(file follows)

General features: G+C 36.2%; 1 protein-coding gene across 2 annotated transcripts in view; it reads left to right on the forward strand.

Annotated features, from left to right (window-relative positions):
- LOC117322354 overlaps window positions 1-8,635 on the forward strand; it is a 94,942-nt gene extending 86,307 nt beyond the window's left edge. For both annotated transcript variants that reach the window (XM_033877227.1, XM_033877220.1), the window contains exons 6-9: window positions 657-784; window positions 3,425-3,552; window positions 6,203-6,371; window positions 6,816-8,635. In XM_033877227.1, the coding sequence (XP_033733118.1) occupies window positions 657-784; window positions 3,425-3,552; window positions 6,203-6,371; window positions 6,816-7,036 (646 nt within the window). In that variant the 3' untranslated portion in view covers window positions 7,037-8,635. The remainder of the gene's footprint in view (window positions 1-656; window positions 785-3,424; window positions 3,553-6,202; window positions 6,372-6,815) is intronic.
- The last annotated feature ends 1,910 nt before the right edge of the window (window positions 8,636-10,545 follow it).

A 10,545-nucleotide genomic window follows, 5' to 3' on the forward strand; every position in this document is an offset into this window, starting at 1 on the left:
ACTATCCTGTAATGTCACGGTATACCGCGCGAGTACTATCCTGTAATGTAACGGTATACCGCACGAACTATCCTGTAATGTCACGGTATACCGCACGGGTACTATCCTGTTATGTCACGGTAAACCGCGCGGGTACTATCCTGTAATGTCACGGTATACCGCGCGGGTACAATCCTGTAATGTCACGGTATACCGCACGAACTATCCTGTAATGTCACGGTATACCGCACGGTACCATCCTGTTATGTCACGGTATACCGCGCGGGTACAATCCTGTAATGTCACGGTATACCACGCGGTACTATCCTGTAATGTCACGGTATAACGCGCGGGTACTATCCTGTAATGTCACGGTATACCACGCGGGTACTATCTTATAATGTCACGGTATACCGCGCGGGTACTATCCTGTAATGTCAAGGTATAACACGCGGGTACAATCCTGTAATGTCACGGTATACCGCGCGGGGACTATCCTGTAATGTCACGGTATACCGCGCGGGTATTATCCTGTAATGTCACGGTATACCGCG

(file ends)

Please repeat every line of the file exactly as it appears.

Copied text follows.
General features: G+C 36.2%; 1 protein-coding gene across 2 annotated transcripts in view; it reads left to right on the forward strand.

Annotated features, from left to right (window-relative positions):
- LOC117322354 overlaps window positions 1-8,635 on the forward strand; it is a 94,942-nt gene extending 86,307 nt beyond the window's left edge. For both annotated transcript variants that reach the window (XM_033877227.1, XM_033877220.1), the window contains exons 6-9: window positions 657-784; window positions 3,425-3,552; window positions 6,203-6,371; window positions 6,816-8,635. In XM_033877227.1, the coding sequence (XP_033733118.1) occupies window positions 657-784; window positions 3,425-3,552; window positions 6,203-6,371; window positions 6,816-7,036 (646 nt within the window). In that variant the 3' untranslated portion in view covers window positions 7,037-8,635. The remainder of the gene's footprint in view (window positions 1-656; window positions 785-3,424; window positions 3,553-6,202; window positions 6,372-6,815) is intronic.
- The last annotated feature ends 1,910 nt before the right edge of the window (window positions 8,636-10,545 follow it).

A 10,545-nucleotide genomic window follows, 5' to 3' on the forward strand; every position in this document is an offset into this window, starting at 1 on the left:
ACTATCCTGTAATGTCACGGTATACCGCGCGAGTACTATCCTGTAATGTAACGGTATACCGCACGAACTATCCTGTAATGTCACGGTATACCGCACGGGTACTATCCTGTTATGTCACGGTAAACCGCGCGGGTACTATCCTGTAATGTCACGGTATACCGCGCGGGTACAATCCTGTAATGTCACGGTATACCGCACGAACTATCCTGTAATGTCACGGTATACCGCACGGTACCATCCTGTTATGTCACGGTATACCGCGCGGGTACAATCCTGTAATGTCACGGTATACCACGCGGTACTATCCTGTAATGTCACGGTATAACGCGCGGGTACTATCCTGTAATGTCACGGTATACCACGCGGGTACTATCTTATAATGTCACGGTATACCGCGCGGGTACTATCCTGTAATGTCAAGGTATAACACGCGGGTACAATCCTGTAATGTCACGGTATACCGCGCGGGGACTATCCTGTAATGTCACGGTATACCGCGCGGGTATTATCCTGTAATGTCACGGTATACCGCG